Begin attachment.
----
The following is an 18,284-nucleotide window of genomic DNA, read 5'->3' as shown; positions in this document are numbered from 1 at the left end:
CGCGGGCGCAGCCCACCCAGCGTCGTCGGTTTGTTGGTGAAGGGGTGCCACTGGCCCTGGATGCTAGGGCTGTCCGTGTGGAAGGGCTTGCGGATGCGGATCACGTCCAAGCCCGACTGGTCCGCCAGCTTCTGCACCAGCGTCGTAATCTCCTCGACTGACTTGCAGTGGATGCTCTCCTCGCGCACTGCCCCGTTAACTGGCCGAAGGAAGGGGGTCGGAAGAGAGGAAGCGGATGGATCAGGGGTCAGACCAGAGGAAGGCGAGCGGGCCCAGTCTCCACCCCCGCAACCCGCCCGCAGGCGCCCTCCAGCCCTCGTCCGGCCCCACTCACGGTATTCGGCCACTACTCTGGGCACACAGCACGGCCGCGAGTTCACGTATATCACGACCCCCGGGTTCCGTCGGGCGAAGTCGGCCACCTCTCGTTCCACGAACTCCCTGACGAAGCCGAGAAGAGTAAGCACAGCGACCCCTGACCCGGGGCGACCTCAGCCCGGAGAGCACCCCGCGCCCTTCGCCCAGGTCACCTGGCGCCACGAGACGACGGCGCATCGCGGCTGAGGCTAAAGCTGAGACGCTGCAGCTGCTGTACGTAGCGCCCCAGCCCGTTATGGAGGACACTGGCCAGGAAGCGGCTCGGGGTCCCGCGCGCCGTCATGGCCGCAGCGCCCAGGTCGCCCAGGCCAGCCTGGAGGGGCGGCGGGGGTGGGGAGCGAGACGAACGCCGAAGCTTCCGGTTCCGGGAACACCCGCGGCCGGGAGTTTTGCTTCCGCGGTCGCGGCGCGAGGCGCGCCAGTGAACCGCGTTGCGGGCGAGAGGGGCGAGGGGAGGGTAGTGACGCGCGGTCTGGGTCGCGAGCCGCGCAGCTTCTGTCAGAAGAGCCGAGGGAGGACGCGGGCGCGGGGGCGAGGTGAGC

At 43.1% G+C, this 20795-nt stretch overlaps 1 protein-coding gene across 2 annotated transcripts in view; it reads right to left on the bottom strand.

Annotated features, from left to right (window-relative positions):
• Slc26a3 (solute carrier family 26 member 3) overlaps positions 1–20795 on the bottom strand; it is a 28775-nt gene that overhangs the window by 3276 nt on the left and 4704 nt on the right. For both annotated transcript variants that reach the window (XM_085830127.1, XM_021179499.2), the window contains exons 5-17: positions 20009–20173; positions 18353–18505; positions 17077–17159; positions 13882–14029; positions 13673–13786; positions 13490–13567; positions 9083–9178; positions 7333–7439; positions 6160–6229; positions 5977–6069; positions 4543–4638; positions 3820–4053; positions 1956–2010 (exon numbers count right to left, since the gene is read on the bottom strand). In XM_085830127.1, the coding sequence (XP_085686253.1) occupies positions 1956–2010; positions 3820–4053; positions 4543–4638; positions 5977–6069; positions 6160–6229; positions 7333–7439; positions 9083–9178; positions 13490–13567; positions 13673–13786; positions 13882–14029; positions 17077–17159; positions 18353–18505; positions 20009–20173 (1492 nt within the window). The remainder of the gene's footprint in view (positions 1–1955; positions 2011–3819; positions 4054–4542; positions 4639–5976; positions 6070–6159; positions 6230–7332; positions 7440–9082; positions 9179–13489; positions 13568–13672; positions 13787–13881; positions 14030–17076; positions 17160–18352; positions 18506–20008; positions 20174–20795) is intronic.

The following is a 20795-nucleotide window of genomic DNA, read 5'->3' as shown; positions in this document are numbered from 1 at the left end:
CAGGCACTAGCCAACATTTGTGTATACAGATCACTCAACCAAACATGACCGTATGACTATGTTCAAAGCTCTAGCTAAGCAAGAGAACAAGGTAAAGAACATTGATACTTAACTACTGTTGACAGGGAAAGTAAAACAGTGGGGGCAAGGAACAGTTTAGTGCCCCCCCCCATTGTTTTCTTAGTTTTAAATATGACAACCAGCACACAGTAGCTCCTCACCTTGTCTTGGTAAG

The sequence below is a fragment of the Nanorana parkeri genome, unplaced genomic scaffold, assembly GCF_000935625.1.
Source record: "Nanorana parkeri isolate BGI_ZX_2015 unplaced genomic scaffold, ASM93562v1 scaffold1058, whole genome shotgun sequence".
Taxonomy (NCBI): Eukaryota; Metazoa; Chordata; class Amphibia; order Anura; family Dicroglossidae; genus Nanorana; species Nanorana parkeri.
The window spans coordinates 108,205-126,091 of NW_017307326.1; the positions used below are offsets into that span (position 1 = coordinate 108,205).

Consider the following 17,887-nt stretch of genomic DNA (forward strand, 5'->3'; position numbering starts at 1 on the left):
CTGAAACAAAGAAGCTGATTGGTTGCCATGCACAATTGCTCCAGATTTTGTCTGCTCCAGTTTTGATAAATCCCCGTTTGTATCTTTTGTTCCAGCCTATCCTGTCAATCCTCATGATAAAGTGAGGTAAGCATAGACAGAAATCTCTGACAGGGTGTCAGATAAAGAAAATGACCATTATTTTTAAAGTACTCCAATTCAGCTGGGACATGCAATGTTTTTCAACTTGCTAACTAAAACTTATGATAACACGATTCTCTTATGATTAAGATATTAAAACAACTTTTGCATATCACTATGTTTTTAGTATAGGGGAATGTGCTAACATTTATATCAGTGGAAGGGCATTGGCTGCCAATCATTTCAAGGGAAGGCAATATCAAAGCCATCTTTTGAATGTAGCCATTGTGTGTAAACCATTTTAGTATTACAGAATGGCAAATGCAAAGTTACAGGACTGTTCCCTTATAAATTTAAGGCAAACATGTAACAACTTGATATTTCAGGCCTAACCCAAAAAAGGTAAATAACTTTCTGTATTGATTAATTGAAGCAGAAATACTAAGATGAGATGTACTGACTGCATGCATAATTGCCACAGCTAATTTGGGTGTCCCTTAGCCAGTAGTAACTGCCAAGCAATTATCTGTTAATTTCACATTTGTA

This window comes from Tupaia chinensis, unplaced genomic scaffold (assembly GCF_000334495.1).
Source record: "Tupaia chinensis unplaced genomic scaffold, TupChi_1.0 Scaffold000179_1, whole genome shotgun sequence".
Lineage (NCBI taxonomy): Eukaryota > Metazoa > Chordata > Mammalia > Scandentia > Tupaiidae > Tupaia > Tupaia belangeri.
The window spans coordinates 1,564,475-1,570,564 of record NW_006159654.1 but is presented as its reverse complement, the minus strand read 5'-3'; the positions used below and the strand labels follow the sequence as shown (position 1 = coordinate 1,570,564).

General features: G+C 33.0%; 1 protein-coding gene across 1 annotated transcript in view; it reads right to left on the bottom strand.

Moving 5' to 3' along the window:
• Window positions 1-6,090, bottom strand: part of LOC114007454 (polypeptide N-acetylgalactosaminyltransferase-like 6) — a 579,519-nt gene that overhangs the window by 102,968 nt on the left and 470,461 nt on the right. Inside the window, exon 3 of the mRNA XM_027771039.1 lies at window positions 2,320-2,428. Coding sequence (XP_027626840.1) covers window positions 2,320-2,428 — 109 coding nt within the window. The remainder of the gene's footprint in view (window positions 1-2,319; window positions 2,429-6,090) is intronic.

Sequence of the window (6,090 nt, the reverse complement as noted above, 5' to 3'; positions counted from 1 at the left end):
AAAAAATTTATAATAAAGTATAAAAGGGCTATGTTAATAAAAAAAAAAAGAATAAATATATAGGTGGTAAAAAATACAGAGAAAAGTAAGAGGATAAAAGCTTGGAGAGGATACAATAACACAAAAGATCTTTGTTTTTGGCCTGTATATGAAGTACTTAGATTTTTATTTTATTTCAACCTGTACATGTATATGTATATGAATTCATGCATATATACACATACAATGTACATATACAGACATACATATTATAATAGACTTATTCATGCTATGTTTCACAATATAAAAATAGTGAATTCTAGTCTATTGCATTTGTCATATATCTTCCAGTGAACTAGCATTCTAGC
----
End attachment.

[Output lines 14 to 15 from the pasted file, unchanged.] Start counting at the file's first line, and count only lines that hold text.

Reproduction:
This window comes from Tupaia chinensis, unplaced genomic scaffold (assembly GCF_000334495.1).
Source record: "Tupaia chinensis unplaced genomic scaffold, TupChi_1.0 Scaffold000179_1, whole genome shotgun sequence".